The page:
2018 Azerbaijan GP

2018 AZ HAM

Everything somehow came up roses agin for Hamilton at Baku ’18

Grand Prix Photo

Baku ’18 should have belonged to Valtteri Bottas. Opening lap carnage left Alonso to drag his double-punctured McLaren back to the pits, after which he probably told the team “this was my greatest lap ever” for the nth time, as Räikkönen dumped Ocon into the barriers on the same lap.

Verstappen and Ricciardo went at it lap after lap, but the Red Bull skirmish eventually ended in tears with the Australian rear-ending the Dutchman into the first turn and taking both out the race.

Grosjean then dropped his Haas into barriers under the safety car, prompting the famous “I think Ericsson hit us” line.

All this left a huge amount of debris on the track, which the Finn ran over on the pit straight with three laps to go, handing the win to Hamilton.

The Brit shouldn’t have won, but as ever, he somehow did.


2018 German GP

2018 GER HAM

14th on the grid? No problem for Hamilton in Hockenheim


A hydraulics issue left Hamilton 14th on the grid, but this set up one of this most unlikely and arguably one of his greatest wins.

The Mercedes driver picked off cars lap by lap, until he was right behind Ferrari’s Räikkönen in fourth by lap 14.

Bottas pitted to put Hamilton third, and then the heavens opened, quite appropriately, on lap 44 – the same as Hamilton’s famous car number.

Everyone stayed out and tip-toed round in an attempt to weather the inclement weather, Hamilton now in fifth after bolting on a set of ultra-softs.

Then with 16 laps to go, and with a nine second gap over Bottas,Vettel binned it into the barrier in front of his home crowd.

The safety car was out, and a lengthy committee meeting-style Mercedes pitstop dropped Bottas to second, whilst even more confusion led Hamilton to drive across the pitlane entry grass in the midst of conflicted radio messages.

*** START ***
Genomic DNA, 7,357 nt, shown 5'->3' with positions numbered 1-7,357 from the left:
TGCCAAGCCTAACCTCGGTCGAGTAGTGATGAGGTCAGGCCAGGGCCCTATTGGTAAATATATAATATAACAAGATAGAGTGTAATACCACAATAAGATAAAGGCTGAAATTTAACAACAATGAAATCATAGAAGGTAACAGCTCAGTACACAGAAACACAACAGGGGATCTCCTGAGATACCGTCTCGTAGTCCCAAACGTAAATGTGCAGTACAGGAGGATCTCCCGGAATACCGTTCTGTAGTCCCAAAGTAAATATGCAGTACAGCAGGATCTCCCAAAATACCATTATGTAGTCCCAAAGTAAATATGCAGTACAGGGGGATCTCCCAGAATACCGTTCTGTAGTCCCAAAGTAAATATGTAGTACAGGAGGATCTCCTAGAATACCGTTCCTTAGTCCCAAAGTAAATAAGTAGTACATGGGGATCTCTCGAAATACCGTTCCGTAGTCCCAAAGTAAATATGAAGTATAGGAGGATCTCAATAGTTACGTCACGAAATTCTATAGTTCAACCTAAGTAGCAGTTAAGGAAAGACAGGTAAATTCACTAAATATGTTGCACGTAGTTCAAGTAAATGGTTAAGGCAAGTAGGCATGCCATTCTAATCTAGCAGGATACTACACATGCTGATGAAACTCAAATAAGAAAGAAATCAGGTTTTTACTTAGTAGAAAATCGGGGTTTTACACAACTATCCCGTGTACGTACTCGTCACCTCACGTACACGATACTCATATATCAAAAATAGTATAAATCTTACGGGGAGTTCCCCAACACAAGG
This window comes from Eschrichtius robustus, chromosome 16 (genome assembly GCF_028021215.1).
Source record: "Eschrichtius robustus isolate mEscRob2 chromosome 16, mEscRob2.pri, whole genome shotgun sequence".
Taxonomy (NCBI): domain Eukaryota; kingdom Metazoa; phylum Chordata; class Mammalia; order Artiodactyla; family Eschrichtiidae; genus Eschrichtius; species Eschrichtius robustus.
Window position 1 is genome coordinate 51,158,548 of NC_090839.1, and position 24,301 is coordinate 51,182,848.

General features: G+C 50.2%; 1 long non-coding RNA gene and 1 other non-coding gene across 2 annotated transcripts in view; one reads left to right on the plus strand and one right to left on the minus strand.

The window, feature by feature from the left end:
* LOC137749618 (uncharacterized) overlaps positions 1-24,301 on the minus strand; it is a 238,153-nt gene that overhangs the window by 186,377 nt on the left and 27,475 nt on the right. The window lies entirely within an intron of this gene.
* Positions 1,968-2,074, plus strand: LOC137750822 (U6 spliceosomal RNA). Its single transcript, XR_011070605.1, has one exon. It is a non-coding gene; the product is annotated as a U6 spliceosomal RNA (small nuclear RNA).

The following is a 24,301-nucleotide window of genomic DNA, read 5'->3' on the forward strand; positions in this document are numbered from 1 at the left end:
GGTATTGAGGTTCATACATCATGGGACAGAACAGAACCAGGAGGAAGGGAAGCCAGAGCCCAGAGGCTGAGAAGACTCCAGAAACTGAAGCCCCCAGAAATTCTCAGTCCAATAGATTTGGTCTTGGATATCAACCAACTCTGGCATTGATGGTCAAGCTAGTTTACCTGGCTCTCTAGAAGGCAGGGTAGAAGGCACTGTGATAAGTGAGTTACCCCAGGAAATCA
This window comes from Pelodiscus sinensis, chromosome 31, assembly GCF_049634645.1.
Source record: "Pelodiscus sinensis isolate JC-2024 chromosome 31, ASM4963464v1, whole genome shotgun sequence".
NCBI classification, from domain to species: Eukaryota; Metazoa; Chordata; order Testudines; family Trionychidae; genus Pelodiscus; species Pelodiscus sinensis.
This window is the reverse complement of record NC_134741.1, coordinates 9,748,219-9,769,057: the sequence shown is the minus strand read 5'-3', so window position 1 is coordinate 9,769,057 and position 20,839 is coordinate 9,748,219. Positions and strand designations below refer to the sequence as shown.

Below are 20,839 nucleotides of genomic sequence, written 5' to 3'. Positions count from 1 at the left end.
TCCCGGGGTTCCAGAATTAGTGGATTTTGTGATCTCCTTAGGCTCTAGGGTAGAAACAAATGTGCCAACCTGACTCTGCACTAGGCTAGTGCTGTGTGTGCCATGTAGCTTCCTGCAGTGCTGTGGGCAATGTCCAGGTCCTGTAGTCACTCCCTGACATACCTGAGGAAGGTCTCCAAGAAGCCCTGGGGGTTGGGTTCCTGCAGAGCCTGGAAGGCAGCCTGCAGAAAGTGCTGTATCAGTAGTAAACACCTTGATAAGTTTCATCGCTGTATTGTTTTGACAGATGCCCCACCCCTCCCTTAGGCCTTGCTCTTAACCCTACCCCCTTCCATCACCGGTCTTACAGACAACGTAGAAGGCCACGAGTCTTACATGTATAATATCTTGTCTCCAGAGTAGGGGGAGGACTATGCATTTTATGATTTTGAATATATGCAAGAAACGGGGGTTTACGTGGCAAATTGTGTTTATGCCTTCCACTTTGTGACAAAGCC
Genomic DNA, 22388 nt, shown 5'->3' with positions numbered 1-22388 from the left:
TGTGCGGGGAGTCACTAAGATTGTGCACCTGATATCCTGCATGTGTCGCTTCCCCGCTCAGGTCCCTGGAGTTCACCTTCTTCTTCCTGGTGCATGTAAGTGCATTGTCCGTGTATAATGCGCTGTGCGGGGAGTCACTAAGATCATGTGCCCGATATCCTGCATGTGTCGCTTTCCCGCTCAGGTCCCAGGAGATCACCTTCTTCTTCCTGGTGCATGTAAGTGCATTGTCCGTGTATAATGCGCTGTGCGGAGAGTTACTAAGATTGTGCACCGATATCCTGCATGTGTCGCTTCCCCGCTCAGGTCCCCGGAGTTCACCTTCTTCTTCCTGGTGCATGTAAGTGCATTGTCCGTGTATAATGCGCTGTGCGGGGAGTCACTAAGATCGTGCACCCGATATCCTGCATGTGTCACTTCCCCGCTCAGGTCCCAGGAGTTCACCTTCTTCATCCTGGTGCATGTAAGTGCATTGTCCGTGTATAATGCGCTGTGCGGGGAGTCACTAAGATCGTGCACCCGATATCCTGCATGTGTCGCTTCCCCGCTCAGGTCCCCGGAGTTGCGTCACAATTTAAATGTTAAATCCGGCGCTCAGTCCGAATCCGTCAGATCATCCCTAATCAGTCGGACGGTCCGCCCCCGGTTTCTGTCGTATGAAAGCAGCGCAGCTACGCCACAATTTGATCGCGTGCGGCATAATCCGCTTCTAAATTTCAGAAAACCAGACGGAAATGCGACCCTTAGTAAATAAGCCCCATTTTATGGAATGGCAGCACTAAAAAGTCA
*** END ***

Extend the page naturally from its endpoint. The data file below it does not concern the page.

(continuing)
Hamilton was in the lead once the green flag fell, holding off some spirited overtaking attempts from Bottas to take yet another unlikely victory.


2018 Italian GP

2019 ITA HAM

Hamilton saw off Vettel, then eventually nailed Räikkönen too at Monza


A Ferrari front-row lock-out at Monza – it should’ve been a straightforward home win for the Scuderia. Not if Hamilton was involved though.

The red team did admittedly get itself slightly crossed up in qualifying, sending out Räikkönen behind championship contender Sebastian Vettel, meaning the Finn slipstreamed his way to pole. Not ideal when you need your main man to win.

Hamilton took advantage. Räikkönen slightly baulked his team-mate in the first chicane, meaning the Mercedes had a run on Vettel through Curva Grande and the second stop-start.

Hamilton drew alongside his Ferrari rival, and Vettel was unable to hold out, spinning after slight contact.

End of lap three and Hamilton was upon Räikkönen, slipstreaming down the main straight. A little jink to the left to show his authority and the Mercedes was through, but then Räikkönen fought back at the next chicane, claiming the lead once more.

The battle waged on throughout the race, but by lap 45 the Ferrari’s graining left rear had become too much to handle, Hamilton got by at the start of the tour and then sailed on to win at the ‘Cathedral of Speed’.

It should’ve been Ferrari’s day but, as so often has been the case, it was Hamilton’s.


2019 British GP

2019 GP HAM

Hamilton made a one-stop look easy against Bottas

Grand Prix Photo

Bottas was on pole in Britain, but Hamilton had a plan.

Starting in second, Hamilton thought he had the pace and Pirelli preservation ability to go at the same pace as a two-stopping Bottas, but with just one stop, thus giving him track position.

He was right, but a safety car made it all too easy, giving Hamilton a free stop and an easy lead.